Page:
8. Sunderland furloughing their players is very interesting - if they aren't paying the additional 20%, then no Sunderland player now earns more than £2,500 per month. In cases like that, can players simply refuse and terminate their contracts? What's to stop Manchester United putting their squad on Furlough and telling Alexis Sanchez that until the end of May, his currrent salary of around £1,600,000 a month will be reduced to £2,500 a month?
  9. Thoughts are with Laura at this difficult time. (I hope he's okay.)
  10. Bayern are back in training along with some other German clubs. Groups of five, working on exercises where they can maintain distances - but training. Money talks.
  11. It's a pleasure to be able to say - doesn't it seem strange to see Villa Park with empty seats?
  12. In an ideal world, someone like FIFA or UEFA should be taking charge for the good of the game. I'd like to see them impose something along these lines: FIFA to make direct contributions out of its own coffers to protect the most vulnerable leagues. In the UK, telling the TV companies that they appreciate there isn't any football - but asking them to commit to paying one third of the agreed amount - in exchange the TV companies would get increased access and a permanent lifting of the Saturday three pm blackout - those companies that refused would never be considered for TV rights again, worldwide. Every Premier League owner/owning company asked to put in £20m from their own pocket - this cannot be leveraged against the club as debt, or leave the club indebted to the chairman/owner - If must be a gift investment. This is asking people that can afford it to invest in their own business's - like you having to buy a new fence after a storm. Any chairman not willing or able to do this should see their club docked ten points at the start of next season. Premier league players then being asked to add £100m by proportion of their clubs wage bill - so Manchester United might pay £10m while Sheffield United might pay £3m. Season ticket holders being asked to give up 50% of the money owed to them for unplayed games - roughly 350,000 season ticket holders all giving up something in the region of £70 each - another £20m+ i think that would be fair - I think it would spread the pain across every stakeholder in the game and I think it would be possible. Of course, it became a flight of fancy the second I mentioned FIFA or UEFA taking charge.
  13. It was reported that he was applauded by his crew as he left the ship. I've just read Trump's overnight musings - he's looking to reduce the measure he has in place at Easter? The man is a nutcase - he's killing more Americans than Bin Laden.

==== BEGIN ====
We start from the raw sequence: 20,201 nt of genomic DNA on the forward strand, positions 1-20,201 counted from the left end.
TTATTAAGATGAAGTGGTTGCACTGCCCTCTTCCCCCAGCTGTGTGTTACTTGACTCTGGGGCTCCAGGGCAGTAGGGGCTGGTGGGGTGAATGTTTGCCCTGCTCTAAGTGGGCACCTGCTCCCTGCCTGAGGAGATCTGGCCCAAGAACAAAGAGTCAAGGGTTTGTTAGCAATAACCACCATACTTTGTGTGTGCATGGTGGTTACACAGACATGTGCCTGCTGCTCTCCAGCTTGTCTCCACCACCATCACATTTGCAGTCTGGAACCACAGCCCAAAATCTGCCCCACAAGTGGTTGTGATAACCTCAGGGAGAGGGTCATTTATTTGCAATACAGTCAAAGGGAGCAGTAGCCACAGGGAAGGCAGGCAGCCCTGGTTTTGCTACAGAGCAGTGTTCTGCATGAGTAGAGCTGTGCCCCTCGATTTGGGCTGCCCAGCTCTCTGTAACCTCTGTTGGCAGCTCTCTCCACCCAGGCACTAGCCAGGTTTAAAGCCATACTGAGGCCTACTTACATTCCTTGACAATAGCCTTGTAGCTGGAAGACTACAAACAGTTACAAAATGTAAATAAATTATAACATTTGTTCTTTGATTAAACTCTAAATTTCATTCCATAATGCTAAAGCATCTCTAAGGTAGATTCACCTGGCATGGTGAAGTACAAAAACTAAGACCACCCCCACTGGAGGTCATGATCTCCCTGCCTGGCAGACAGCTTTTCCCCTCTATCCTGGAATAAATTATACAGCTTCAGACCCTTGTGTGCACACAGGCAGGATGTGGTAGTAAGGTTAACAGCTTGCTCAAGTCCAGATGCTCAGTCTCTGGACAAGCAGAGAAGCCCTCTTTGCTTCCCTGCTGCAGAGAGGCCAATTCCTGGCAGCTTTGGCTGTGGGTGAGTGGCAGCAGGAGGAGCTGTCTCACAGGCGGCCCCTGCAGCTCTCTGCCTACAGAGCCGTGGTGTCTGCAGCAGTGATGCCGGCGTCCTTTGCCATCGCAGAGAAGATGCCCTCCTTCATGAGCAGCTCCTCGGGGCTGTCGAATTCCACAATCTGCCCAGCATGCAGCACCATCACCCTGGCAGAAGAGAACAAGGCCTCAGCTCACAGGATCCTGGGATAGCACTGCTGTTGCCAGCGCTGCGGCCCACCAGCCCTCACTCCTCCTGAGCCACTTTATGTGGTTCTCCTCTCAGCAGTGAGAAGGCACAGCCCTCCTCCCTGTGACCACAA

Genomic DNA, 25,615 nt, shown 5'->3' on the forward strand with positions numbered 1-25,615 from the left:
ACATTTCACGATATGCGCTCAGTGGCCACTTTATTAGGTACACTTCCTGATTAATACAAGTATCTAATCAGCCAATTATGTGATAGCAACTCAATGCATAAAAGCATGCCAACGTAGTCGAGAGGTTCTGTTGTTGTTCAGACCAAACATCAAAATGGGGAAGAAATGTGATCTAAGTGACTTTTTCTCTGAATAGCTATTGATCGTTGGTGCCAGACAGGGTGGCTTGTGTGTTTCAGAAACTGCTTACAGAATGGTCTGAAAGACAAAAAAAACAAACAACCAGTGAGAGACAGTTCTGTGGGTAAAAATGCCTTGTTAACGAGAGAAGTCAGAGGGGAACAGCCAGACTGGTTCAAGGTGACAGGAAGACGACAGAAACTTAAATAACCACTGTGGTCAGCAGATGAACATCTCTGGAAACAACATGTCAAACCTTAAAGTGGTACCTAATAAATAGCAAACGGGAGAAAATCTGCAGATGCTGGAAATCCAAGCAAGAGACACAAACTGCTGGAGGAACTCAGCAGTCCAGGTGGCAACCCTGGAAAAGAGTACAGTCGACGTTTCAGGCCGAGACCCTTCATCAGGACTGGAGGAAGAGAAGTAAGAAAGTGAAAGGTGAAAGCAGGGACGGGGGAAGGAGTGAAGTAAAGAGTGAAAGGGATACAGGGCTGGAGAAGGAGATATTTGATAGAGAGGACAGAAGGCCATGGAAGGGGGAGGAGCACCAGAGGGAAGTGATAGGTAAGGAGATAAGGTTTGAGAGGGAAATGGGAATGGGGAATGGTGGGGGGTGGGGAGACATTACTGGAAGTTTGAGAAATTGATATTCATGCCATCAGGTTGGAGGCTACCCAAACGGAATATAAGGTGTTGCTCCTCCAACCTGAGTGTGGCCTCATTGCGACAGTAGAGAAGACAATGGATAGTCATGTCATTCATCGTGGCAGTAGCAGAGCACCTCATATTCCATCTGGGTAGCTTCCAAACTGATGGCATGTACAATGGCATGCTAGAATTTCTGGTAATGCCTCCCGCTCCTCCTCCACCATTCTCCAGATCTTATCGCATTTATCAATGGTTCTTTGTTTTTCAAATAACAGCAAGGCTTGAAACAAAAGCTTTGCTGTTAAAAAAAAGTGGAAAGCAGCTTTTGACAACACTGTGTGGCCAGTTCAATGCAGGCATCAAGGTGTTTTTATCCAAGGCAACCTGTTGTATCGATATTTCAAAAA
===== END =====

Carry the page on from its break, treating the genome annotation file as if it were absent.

14. Agreed. I don't get how those two sentences fit together. The first bit makes sense - furlough the workforce and the govt pays so the football club or its billionaires don't have to - they can keep the money to help offset the losses caused by no football. Players taking pay cuts is immaterial to that - at smaller clubs it's not - it's vital if they're to keep their heads above water if you're Walsall - for Liverpool it's not, for just about everyone in the Premier league it's not - they can afford not to furlough their non-playing staff regardless. There's absolutely no indication whatsoever from Premier league clubs that they will use a 30% pay cut for players to take other staff out of furlough. The proposed 30% pay cut in the Premier league isn't there to save jobs, it's there to try to offset the losses as far as is possible so that the owners don't have to take a loss on the chin. As is very often the case with a corporate structure the word "jobs" can almost always be substituted with the word "profit". Salah earning 50% less isn't going to change the owners decision on furloughing - it might make Liverpool more profitable in the long term, but that's about all it'll do. The clubs are giving £1m each to the NHS - and they're trying to claw back £20m a week from player wages - that money will go straight into their own coffers. It's typical of the corporate doctrine - when there's profit, it's absolutely kept within a very small circle of individuals, but when there are losses they're socialised - players paying wages back, the govt paying furloughed staff, the people of the UK bailing out its banks - rugged individualism for you and me, socialism at the top. What the players are suggesting is that they take home full pay, and pay the tax on that, which will benefit the country, and then donate in excess of £20m to the NHS - in that scenario, the players are better off because they can do that with a smaller cut to their incomes, the nation is better off because it gathers the tax and the NHS is better off because it gets a bigger direct donation. It's a question of who you think needs the money most - and for parts of football, that boils down to the players, the nation and the NHS on one hand or Roman Abramovich on the other. As for the use of tax, in the example you give - we are Westminster - we are the people who are buying those things - we voted for a group of people to spend the money in the way we wanted, that's democracy. Now personally I don't like a lot of the things we voted for and I think our democracy is incredibly skewed - but tax is a good measure of the success of any democracy - in a really well functioning democracy we should be happy and proud to pay our taxes - because they pay for the things we wanted. In this case, if you're not keen on the things the government is spending tax on, vote for a different government - but right now, in a crisis, I think we're spending it in areas that have a clear and obvious benefit.